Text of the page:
Far from offering salvation from our economic difficulties, the Green-Industrial Complex actually played a role in bringing on the downturn and damaging important public institutions. It’s worth remembering that the company whose collapse precipitated the credit crunch —Lehman Brothers—enthusiastically embraced the idea of “carbon trading,” or “carbon cap and trade” as it is sometimes known, that is now held up by green campaigners as a liberal, if not revolutionary, approach. In its 2007 report The Business of Climate Change: Challenges and Opportunities, Lehman expressed hope that it might become a “prime brokerage for [carbon] emissions permits”—meaning it aspired to make money not only from speculating in mortgages but also from trading in thin air.
Lehman was inspired by European carbon-trading schemes, the kind that many want Obama to introduce in America and the UN or the World Bank to enforce on a global scale. Under the plan first proposed in the Kyoto Protocol of 1997 and introduced in Europe in the early and mid-2000s, the European Union and UN allocate to industry legal titles to emit a certain amount of CO2. Because the titles are transferable, and because large numbers were allocated to large corporations when the licenses were first introduced, there arose a market in carbon-trading. Powerful businesses were able to sell their CO2 permits to smaller companies that needed to emit a certain amount of CO2. This created the bizarre, but apparently environmentalist, situation in which major corporations with extra CO2 titles were able to charge smaller organizations for the “right” to emit carbon.
In the UK, the University of Manchester, like so many other educational institutions, public buildings, and small businesses, had to pay up. It forked over £92,500 for CO2 permits—and when the carbon-trading market hit the recession and the value of CO2 permits fell, the university would be doing well, said one report, “if it managed to get £1,000 for the lot of them.” The Green-Industrial Complex’s transformation of CO2 into a tradeable commodity actually empowered large corporations and led to new forms of risky speculation.
Now, as well as demanding that Obama do something similar in the U.S., there are calls for an international carbon-trading regime. The World Bank has proposed that it broker “carbon rights” between the developed and developing world. This would recreate, in global dimensions, the restrictions on small-scale initiative and economic development that have already occurred in Europe. In the informal world of “carbon offsetting,” wealthy individuals in the West currently pay large sums to charities that fund “eco-friendly” farming and industry in the developing world. They can continue living carbon-heavy lives because “over there” some peasant is living a carbon-lite life. It was recently revealed that Prince Charles and David Cameron, leader of Britain’s Conservative Party, were making donations to a charity that encourages Indian farmers to use foot pumps rather than machinery to draw water for their crops. In short, guilt-ridden rich people are paying poor people to stay poor. Formalizing such an unequal relationship with international brokerage of carbon-emission rights would be a disaster—eco-slavery, as it were.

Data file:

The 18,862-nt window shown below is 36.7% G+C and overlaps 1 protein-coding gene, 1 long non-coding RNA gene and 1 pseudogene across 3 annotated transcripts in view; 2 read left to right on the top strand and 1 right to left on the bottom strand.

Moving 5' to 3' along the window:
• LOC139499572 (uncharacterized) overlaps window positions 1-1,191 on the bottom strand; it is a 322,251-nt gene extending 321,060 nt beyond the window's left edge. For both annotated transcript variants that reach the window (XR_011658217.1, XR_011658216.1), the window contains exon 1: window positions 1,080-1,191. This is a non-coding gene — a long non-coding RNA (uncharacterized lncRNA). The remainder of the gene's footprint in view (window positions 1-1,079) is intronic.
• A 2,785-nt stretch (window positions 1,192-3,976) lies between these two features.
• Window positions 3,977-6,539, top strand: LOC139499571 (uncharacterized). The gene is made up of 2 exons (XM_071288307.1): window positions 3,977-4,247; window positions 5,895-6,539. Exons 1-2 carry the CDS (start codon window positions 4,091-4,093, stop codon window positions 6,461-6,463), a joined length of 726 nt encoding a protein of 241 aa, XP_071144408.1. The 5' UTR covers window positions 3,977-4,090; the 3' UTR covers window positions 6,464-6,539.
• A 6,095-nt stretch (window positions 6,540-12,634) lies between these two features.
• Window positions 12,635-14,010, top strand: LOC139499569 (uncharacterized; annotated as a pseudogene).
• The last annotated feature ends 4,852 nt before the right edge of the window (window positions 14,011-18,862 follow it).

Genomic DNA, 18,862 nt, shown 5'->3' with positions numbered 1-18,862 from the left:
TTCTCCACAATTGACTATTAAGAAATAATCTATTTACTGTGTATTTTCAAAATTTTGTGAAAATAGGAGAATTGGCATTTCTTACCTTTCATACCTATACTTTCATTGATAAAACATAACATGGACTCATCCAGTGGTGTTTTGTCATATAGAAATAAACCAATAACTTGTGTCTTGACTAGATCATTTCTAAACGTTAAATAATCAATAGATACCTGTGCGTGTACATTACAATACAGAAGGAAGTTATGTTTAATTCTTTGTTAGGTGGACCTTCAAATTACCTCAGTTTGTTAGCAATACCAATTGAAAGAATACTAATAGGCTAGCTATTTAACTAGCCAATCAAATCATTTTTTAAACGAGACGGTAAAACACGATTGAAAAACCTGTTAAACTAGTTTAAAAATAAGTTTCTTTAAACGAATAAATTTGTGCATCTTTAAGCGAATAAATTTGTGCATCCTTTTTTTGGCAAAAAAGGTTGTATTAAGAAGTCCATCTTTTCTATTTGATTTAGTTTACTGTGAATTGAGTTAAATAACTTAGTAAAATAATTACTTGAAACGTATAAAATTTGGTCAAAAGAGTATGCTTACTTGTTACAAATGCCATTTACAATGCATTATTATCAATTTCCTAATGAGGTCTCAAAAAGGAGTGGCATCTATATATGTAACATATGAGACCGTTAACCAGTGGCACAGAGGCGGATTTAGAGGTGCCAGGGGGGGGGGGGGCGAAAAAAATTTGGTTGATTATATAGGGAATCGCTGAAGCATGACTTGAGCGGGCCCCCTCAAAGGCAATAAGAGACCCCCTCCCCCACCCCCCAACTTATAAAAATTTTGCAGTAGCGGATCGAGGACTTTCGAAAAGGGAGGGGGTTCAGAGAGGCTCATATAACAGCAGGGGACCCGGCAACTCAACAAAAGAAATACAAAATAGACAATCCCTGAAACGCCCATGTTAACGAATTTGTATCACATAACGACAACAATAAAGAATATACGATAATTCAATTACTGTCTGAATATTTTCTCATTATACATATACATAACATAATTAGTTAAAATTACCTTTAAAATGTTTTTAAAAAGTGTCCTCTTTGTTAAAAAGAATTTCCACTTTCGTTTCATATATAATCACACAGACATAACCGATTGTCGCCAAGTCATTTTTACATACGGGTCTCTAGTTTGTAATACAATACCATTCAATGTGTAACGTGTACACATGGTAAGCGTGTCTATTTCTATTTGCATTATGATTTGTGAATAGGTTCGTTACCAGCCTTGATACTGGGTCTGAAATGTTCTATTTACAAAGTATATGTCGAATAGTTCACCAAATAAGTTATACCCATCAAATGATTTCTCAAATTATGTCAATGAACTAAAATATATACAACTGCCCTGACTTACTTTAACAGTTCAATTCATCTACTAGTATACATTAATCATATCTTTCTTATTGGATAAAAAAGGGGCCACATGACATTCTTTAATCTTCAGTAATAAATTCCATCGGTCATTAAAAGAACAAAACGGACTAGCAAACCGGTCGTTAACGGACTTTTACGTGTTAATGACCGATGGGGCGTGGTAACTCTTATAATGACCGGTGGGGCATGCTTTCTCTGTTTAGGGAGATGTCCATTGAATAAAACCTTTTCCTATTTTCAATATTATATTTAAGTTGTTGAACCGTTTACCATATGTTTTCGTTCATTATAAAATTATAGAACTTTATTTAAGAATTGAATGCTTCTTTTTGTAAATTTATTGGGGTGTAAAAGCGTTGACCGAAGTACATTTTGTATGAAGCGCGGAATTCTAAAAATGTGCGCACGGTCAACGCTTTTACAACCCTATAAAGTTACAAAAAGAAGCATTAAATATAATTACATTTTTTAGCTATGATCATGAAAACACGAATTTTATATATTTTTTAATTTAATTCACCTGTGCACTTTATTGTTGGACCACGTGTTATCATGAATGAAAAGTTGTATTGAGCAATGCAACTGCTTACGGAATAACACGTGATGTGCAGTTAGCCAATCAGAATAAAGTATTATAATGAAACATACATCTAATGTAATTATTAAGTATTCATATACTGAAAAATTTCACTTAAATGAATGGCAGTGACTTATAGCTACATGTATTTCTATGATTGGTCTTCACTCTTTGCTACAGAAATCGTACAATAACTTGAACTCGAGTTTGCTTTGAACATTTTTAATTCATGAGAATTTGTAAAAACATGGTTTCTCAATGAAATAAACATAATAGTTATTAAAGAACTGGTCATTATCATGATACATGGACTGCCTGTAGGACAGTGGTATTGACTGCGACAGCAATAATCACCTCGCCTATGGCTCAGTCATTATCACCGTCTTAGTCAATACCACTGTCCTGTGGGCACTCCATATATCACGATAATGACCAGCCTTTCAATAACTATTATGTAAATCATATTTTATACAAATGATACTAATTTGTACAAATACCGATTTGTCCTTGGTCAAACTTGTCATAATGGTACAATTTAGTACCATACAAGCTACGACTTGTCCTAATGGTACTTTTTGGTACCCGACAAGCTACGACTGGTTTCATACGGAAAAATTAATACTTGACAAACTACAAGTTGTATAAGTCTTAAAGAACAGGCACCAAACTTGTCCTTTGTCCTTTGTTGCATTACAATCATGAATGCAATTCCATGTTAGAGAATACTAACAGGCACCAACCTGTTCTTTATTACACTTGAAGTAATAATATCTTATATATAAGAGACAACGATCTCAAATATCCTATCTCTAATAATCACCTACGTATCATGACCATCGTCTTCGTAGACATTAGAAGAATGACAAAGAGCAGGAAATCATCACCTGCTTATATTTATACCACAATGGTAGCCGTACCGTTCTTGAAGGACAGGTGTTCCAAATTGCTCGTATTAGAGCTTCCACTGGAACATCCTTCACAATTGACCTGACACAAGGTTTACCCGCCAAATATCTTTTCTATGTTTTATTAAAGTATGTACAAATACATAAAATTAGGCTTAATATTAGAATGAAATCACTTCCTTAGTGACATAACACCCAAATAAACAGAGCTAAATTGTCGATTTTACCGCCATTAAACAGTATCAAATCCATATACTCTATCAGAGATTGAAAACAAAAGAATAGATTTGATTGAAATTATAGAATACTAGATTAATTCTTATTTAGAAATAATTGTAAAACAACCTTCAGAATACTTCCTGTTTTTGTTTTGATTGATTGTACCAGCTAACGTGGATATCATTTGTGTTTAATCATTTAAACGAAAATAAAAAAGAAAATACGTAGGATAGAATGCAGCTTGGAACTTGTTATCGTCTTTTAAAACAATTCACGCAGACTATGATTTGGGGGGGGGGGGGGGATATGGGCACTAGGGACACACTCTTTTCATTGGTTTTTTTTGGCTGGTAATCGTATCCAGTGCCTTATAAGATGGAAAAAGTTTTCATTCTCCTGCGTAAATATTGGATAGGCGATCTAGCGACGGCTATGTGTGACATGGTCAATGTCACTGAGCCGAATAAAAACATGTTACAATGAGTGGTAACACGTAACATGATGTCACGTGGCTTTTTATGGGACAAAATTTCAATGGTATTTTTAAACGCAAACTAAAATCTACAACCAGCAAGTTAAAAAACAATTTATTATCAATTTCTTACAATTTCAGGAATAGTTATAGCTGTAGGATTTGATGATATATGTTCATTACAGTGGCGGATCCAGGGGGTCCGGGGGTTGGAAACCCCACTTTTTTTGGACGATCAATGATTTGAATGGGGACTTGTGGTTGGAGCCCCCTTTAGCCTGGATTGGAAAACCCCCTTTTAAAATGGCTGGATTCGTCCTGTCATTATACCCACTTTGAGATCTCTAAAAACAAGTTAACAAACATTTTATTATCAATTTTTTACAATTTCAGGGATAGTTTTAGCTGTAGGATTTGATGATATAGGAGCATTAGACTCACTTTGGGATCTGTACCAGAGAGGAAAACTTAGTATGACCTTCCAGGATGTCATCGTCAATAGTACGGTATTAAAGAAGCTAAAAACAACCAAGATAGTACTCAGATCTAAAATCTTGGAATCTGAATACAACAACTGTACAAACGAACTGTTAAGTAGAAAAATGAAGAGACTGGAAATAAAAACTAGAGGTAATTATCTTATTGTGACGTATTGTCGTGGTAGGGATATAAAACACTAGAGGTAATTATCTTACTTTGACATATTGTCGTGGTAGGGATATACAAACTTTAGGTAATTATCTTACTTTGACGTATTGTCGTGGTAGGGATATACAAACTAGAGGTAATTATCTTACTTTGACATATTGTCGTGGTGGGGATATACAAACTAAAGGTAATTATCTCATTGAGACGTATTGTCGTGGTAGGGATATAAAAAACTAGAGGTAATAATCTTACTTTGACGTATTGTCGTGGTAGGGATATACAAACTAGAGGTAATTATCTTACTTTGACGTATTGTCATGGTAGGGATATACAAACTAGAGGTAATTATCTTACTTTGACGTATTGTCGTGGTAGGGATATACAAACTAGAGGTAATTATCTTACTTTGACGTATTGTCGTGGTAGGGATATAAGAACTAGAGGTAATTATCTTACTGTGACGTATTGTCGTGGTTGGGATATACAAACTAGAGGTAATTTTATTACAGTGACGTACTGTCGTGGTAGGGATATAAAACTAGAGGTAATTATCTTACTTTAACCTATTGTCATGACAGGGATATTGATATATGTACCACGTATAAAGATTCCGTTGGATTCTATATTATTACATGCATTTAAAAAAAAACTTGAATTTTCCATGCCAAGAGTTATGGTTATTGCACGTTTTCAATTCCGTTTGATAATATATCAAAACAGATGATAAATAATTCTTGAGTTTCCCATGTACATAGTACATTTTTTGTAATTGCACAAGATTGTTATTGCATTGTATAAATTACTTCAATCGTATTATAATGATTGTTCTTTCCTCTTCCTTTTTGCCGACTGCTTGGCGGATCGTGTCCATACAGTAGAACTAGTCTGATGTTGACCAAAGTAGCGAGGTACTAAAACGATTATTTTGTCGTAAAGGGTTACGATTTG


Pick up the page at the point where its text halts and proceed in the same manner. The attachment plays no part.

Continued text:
Far from ushering in a brighter future, the Green-Industrial Complex’s activities hinder economic experimentation, individual initative, and human aspiration. In problematizing the emission of CO2 to such an extent that one has to pay for the privilege, the Complex implicitly denigrates production, since all forms of modern manufacturing emit CO2. In racing to access green-allocated public money, it treats authorities as the solution to every problem. And how does it press the case for remaking society and the economy in its own image? Through the politics of fear, with science-tinged reports about imminent disaster if we do not take its advice.
This is a recipe for economic stagnation rather than recovery and for a new form of politics dominated by an elite green clique and closed off to us mere mortals.
Brendan O’Neill is editor of spiked (www.spiked-online.com) and author of Can I Recycle My Granny and 39 Other Eco-Dilemmas, a satire on environmentalism.